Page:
• Harvest is pretty, isn’t she? I’m so happy Kathy (and her family) have her. And that Harvest has them. A win-win all around. :)

  15. Kathy, what a super post! I didn’t know that fresh cranberries were harvested differently. I just assumed that they were all wet harvested. I’ve always thought that the process was fascinating. But I didn’t know the part about sanding.

    Thank you for the edification and education! Lucky you, to live so close to such a beautiful area.

    • Kathy Garuti

      Thanks Karen! It seems everyone has enjoyed learning more about this industry. Where cranberries are only grown four places in this country it is not the most viewed crop but probably is one of the most intereseting to watch being harvested.

    • I loved the post, too, Karen. Fascinating. I love learning and this was fabulous. I didn’t know any of this (except that cranberries grew in bogs and were wet-harvested) Extent of my knowledge, which was less than a sliver of what we’ve all learned today. :)

  16. Cindi Streicher

    Thanks for the info on cranberries. we have a lot of them here in the northern part of Wisconsin but I’ve never been up there to learn about them.

  17. Kathy Garuti

    Hi Cindi, the Wisconsin growers have a wonderful site I found while looking for pictures of equipment. From what I can see those growers have a lot of the fun things that our growers here sponser. It might be worth a day trip some time for you.

  18. Kathy, again… this was FABULOUS!!! Well done. Hats off to Harvest, too. That’s such a darling photo of her. She looks so happy. That’s so wonderful to see.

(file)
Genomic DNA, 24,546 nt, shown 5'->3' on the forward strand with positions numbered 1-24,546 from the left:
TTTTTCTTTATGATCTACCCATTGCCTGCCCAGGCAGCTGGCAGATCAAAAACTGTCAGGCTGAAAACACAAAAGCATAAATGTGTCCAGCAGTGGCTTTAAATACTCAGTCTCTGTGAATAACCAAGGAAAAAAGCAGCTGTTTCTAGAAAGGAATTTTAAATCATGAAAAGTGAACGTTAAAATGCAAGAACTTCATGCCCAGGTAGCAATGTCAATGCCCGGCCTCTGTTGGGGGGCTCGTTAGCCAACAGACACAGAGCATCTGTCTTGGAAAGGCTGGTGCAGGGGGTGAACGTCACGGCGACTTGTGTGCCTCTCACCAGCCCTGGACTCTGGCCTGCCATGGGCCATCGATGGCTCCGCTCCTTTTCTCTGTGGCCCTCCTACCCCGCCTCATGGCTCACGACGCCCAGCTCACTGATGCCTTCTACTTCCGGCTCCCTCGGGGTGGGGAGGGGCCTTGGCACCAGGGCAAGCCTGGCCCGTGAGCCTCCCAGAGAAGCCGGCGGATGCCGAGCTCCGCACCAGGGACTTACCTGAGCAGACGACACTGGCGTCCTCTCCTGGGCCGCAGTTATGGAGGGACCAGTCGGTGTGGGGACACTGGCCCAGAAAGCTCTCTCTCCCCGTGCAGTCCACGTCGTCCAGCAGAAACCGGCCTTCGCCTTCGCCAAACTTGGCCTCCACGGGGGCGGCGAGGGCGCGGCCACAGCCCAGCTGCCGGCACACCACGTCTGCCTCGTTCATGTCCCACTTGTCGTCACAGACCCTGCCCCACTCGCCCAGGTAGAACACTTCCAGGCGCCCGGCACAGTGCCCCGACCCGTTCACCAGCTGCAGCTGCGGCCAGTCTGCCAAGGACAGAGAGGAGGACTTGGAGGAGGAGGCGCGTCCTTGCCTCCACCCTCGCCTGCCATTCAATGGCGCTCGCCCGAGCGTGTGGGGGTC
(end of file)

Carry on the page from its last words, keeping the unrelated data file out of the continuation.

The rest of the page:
Sorry to get in here so late today. I’ve had server issues off and on all day. Couldn’t get online or in email, nothing until now.

    Loved your post!! :)

  19. Ivy D

    Really interesting, Kathy. I love cranberries. The juice, dried, canned cranberry sauce…yummy.

  20. Wow, Kathy, this was very interesting. The EPCOT Food & Wine Festival this year includes a cranberry exhibit. I had no idea until we visited it that the cranberries are flooded to harvest… Your pics really brought it home as their small bog at EPCOT is tiny compared to the one in your pics. Thanks!

  21. I like jellied cranberry sauce. When I was going in to the hospital for my iron infusions I had a turkey sanwhich and they put a slice of cranberry sauce in it. I had never had it that way and was surprised it tasted so good. This year I plan on having it on a few after Thanksgiving day sandwitches. YUM!